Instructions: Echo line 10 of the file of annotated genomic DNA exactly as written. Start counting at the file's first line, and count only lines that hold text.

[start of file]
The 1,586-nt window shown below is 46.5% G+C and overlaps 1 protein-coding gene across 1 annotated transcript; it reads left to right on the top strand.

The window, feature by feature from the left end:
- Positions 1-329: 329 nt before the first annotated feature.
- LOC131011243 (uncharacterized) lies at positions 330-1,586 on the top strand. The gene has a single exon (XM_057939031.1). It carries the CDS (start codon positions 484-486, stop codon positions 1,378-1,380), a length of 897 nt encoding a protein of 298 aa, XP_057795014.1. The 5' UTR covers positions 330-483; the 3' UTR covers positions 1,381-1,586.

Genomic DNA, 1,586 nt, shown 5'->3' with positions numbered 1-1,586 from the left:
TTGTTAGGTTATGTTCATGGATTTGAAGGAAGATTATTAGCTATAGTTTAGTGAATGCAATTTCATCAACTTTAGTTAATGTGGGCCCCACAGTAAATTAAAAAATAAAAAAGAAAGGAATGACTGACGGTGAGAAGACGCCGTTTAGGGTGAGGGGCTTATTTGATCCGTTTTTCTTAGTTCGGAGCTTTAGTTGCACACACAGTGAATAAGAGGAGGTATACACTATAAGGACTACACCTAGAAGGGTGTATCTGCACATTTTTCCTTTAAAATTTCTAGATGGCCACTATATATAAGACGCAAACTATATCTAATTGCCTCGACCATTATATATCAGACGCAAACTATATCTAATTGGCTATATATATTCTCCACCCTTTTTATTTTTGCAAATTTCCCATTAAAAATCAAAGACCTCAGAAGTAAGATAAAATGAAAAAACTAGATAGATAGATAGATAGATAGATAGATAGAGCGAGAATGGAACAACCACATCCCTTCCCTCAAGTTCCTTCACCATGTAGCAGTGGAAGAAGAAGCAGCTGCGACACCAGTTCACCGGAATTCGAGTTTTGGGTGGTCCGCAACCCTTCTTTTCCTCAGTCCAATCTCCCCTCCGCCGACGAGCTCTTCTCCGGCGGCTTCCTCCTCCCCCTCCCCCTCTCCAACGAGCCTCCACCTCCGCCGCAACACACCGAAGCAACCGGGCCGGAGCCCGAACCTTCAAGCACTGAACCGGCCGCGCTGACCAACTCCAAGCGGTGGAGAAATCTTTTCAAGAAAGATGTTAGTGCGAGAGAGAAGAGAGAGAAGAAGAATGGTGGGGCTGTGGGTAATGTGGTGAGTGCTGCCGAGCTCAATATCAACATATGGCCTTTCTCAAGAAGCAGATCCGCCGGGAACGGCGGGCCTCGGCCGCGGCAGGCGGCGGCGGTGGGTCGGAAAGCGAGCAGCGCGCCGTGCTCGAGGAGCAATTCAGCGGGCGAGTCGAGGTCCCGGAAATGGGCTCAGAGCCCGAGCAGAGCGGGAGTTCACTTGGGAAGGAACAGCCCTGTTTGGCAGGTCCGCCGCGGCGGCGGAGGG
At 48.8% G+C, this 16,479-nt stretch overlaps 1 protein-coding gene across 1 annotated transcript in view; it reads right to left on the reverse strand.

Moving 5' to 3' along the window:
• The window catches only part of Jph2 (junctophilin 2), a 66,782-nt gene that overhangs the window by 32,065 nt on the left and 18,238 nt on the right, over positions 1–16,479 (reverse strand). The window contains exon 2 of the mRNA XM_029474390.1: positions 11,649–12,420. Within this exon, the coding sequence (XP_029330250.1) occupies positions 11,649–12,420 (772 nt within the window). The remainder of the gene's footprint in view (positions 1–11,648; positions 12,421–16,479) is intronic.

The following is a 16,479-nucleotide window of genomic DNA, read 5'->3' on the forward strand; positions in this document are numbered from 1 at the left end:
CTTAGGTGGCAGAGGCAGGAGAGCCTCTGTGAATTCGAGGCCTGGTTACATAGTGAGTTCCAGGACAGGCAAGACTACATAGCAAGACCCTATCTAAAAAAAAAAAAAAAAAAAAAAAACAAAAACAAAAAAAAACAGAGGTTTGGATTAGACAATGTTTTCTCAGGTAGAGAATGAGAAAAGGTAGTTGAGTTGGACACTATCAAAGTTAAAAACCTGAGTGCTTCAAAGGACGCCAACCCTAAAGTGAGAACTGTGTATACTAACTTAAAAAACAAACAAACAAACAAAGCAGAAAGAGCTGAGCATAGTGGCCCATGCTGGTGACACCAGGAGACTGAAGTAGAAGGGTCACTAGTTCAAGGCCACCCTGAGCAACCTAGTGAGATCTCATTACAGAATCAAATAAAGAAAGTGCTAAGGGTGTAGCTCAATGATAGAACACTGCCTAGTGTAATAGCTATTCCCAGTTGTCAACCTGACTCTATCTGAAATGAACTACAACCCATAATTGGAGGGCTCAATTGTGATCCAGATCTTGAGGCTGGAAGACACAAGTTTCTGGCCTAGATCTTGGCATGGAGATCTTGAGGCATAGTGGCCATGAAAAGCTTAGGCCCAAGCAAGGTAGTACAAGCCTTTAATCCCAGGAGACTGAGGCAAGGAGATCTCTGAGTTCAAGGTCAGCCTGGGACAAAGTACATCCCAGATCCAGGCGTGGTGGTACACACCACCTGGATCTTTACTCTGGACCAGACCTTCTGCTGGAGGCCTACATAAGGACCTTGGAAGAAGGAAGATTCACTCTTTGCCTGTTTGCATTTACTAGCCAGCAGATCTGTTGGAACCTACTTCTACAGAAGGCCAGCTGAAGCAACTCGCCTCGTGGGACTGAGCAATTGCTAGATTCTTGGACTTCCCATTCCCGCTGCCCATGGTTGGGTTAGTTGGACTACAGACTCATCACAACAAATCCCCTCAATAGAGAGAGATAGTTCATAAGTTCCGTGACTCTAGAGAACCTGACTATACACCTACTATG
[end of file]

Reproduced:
The following is a 16,479-nucleotide window of genomic DNA, read 5'->3' on the forward strand; positions in this document are numbered from 1 at the left end: